Introducing Nancy Hine

Nancy Hine is a PhD student at the University of Hertfordshire. Her work focuses on high redshift galaxies and in particular how environment influences their evolution from highly star forming to passive galaxies. This includes galaxy mergers and the flow of cold gas into galaxies to fuel star formation. Her Master’s project focused on the identification of extremely red galaxies and the use of photometric redshift fitting to differentiate between high redshift and very dusty low redshift galaxies. She obtained her physics degree from the Open University, studying part time for 6 years as part of a career change. In her previous career she was an accountant, working as a senior audit manger for Ernst & Young in London.

Nancy enjoys doing outreach, mostly at Bayfordbury Observatory, where she gives talks on the solar system, planetarium shows and telescope tours to groups from schools, cubs and brownies etc. A more unusual activity involved displaying a poster on her research at the World Science Fiction Convention in London last summer. She is also Chair of the South East Physics Network (SEPnet) Postgraduate Student Representative Panel and a member of her department’s Equality Committee. So far the highlight of her career in astronomy has been observing at the James Clarke Maxwell Telescope, on Mauna Kea in Hawaii. Nancy can normally be found at @nancyhine.

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Introducing Kyle Willett

Kyle Willett is a postdoc in the School of Physics and Astronomy at the University of Minnesota. His research concentrates on galaxies, especially their evolution over cosmic time as a population. He is a member of the science teams for two citizen science projects, Galaxy Zoo and Radio Galaxy Zoo, and works extensively on data reduction pipelines, designing new projects and data sets for the interfaces, and improving the tools and communication with citizen scientists that help provide the science teams with data. He secretly wishes he got to spend more time with Snapshot Serengeti, where he dreams of someday finding the elusive zorilla

Kyle did his undergraduate work at Carleton College, where he got drawn in to astronomy by getting to work on multiple observing runs for pulsars at Parkes Observatory. Working for a summer at Lowell Observatory uncovered his nascent love for mountains, which he climbed/ran up as much as possible up during his PhD at the University of Colorado. His thesis work focused on properties of OH megamasers and their host galaxies, including uses of telescopes like the VLA, Green Bank, Arecibo, and Spitzer. His quest to visit all ten of the VLBA dishes is 50% complete so far. 

He normally can be found on Twitter at @kwwillett

Introducing Michael West

Michael West is Director of the Maria Mitchell Observatory, named for the first woman astronomer in the United States and located on the picturesque island of Nantucket. He obtained his PhD in astronomy from Yale University in 1987 and has held positions around the world, including as ESO’s Head of Science in Chile, Head of Science Operations at the Gemini South telescope, and a tenured professor at the University of Hawaii. Michael’s research interests include the formation and evolution of galaxies, galaxy clusters, globular clusters, and the large-scale structure of the universe.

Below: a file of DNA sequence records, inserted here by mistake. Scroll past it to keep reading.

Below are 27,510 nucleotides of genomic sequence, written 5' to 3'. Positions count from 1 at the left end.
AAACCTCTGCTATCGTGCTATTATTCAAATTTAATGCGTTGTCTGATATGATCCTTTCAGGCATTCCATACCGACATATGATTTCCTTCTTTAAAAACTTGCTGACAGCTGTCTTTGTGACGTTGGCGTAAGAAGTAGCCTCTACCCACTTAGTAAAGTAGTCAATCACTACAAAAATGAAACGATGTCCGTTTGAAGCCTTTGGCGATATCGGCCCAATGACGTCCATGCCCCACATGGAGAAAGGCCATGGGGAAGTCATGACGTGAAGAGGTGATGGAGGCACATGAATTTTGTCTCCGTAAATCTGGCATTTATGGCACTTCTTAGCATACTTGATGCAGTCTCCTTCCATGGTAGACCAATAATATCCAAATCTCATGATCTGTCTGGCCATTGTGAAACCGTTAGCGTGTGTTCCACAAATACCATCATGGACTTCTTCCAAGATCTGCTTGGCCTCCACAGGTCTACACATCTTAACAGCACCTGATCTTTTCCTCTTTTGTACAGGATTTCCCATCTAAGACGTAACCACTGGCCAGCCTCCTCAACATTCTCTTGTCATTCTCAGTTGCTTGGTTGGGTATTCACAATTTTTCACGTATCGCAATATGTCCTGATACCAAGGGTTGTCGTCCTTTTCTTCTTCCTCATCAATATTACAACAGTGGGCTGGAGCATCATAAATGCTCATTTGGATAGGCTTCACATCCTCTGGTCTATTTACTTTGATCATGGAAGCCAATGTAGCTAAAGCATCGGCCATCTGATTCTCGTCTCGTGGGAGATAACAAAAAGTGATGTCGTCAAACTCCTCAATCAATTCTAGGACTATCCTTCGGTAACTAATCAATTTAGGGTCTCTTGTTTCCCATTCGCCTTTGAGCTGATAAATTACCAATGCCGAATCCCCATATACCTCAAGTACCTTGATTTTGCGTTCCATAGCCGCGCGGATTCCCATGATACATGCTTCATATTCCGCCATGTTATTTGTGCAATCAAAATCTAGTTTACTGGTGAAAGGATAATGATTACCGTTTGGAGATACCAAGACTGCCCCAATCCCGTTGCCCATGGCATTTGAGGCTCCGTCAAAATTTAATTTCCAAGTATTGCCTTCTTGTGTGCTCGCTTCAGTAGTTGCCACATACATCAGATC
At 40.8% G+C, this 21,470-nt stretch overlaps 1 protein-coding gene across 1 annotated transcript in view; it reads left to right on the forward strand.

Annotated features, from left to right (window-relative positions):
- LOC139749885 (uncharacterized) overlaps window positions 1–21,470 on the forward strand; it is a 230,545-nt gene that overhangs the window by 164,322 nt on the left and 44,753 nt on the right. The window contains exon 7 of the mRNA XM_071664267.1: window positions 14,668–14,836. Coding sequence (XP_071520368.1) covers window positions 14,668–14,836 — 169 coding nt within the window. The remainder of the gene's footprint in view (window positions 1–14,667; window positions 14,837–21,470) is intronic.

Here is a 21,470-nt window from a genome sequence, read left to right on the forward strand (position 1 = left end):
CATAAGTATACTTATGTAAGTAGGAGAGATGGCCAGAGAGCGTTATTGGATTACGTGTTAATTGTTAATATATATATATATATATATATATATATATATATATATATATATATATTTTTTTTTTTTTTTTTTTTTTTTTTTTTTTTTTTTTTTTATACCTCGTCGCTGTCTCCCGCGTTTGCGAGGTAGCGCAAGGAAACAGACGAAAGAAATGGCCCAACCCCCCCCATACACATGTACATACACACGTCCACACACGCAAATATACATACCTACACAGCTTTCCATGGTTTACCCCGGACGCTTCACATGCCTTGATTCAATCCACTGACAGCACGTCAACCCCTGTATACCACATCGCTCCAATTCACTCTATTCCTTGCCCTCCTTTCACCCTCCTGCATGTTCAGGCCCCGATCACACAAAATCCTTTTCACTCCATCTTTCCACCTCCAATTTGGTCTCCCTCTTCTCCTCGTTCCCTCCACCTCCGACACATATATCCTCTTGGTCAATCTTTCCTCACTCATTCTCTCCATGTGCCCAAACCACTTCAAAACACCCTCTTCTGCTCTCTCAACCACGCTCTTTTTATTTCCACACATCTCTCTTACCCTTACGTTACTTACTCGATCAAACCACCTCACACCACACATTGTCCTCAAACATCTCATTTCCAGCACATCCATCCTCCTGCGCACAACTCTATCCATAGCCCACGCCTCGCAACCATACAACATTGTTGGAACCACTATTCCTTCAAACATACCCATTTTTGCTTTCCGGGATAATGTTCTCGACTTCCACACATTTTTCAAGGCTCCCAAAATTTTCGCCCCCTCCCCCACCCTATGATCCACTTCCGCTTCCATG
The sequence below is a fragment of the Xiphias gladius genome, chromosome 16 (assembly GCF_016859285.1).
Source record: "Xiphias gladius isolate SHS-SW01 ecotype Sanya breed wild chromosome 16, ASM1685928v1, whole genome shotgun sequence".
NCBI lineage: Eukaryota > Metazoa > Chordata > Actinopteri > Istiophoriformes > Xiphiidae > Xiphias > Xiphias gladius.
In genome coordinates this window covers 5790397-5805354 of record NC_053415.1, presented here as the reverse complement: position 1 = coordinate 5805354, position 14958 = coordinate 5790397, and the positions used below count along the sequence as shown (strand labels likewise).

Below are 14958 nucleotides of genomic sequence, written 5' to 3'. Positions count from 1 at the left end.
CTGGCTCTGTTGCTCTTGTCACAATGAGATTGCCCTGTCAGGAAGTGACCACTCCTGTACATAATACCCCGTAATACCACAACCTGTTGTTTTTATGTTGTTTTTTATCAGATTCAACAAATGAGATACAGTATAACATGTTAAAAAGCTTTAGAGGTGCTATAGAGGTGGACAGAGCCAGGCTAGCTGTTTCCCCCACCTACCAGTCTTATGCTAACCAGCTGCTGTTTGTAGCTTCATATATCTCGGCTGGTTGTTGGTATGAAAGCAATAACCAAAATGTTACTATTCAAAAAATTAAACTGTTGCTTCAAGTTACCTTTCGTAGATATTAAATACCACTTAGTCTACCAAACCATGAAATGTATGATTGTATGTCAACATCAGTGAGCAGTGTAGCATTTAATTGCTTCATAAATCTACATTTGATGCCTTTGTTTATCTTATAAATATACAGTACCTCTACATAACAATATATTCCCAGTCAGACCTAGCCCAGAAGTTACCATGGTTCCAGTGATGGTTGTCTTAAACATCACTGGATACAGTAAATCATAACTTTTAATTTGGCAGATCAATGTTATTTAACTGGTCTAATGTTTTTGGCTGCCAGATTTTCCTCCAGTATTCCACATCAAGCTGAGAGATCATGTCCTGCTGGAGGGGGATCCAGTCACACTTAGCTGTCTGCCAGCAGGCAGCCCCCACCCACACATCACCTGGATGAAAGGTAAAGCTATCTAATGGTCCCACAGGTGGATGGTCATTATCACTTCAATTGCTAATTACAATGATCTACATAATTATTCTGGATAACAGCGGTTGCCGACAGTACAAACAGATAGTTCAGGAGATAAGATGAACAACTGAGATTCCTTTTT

Public outreach is one of Michael’s passions. He served as chief astronomy content developer for the ‘Imiloa Astronomy Center of Hawaii, a $28 million NASA-funded science center that opened in 2006. His writing has appeared in the Wall Street Journal, Washington Post, USA Today, Sky & Telescope, Astronomy magazine, and more. In 2005, he authored a prize-winning book titled A Gentle Rain of Starlight: The Story of Astronomy on Mauna Kea and his new book, A Sky Wonderful with Stars: 50 Years of Modern Astronomy on Maunakeawill be published by the University of Hawaii Press in July 2015.

Michael will become the new Deputy Director for Science at Lowell Observatory in Flagstaff, AZ starting August 2015, and can normally be found tweeting at @ACKstronomy.

Introducing Cayman Unterborn

I am a 5th year Ph.D Candidate at The Ohio State University working in the School of Earth Science. My research looks at what it takes to build a habitable planet from a geologic perspective rather than the more traditional definition of the “habitable zone”. My work blends astronomy, geology and physics to understand which planetary compositions produce a planet able to sustain liquid water on its surface as well as control the carbon content of the atmosphere. On the Earth, this regulation of water/carbon is a consequence of plate tectonics, which in turn is driven by compositional differences in the mantle and an internal heat budget great enough to support interior convection. My previous work has looked at some of the extremes of this “geologic habitable zone”, such as so called “diamond planets” as well as measuring stellar Thorium abundance as a proxy for extrasolar heat budgets. The end goal of my research is to understand just how special the Earth may be with regards to it being habitable, or perhaps there are a range of compositions, perhaps even very un-Earth-like ones, that are able to produce dynamic planets capable of sustaining surface water and maybe even conditions to support life.